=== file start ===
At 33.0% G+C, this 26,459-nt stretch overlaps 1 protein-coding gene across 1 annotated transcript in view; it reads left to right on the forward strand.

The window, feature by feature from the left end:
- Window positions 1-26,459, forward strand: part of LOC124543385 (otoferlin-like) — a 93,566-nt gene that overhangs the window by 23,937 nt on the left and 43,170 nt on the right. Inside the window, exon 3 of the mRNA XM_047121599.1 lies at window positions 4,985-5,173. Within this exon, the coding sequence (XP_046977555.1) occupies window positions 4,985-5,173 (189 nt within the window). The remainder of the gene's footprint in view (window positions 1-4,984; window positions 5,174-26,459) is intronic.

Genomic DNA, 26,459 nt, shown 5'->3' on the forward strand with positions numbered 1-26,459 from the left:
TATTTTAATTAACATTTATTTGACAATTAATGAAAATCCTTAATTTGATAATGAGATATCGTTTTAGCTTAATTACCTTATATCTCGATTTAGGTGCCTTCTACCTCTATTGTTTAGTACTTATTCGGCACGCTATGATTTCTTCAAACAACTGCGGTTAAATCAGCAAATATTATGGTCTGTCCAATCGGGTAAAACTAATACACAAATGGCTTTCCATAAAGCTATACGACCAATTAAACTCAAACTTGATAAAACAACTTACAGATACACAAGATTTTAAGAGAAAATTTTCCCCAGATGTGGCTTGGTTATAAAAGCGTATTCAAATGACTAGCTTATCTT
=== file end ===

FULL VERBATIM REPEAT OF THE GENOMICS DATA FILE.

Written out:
At 33.0% G+C, this 26,459-nt stretch overlaps 1 protein-coding gene across 1 annotated transcript in view; it reads left to right on the forward strand.

The window, feature by feature from the left end:
- Window positions 1-26,459, forward strand: part of LOC124543385 (otoferlin-like) — a 93,566-nt gene that overhangs the window by 23,937 nt on the left and 43,170 nt on the right. Inside the window, exon 3 of the mRNA XM_047121599.1 lies at window positions 4,985-5,173. Within this exon, the coding sequence (XP_046977555.1) occupies window positions 4,985-5,173 (189 nt within the window). The remainder of the gene's footprint in view (window positions 1-4,984; window positions 5,174-26,459) is intronic.

Genomic DNA, 26,459 nt, shown 5'->3' on the forward strand with positions numbered 1-26,459 from the left:
TATTTTAATTAACATTTATTTGACAATTAATGAAAATCCTTAATTTGATAATGAGATATCGTTTTAGCTTAATTACCTTATATCTCGATTTAGGTGCCTTCTACCTCTATTGTTTAGTACTTATTCGGCACGCTATGATTTCTTCAAACAACTGCGGTTAAATCAGCAAATATTATGGTCTGTCCAATCGGGTAAAACTAATACACAAATGGCTTTCCATAAAGCTATACGACCAATTAAACTCAAACTTGATAAAACAACTTACAGATACACAAGATTTTAAGAGAAAATTTTCCCCAGATGTGGCTTGGTTATAAAAGCGTATTCAAATGACTAGCTTATCTT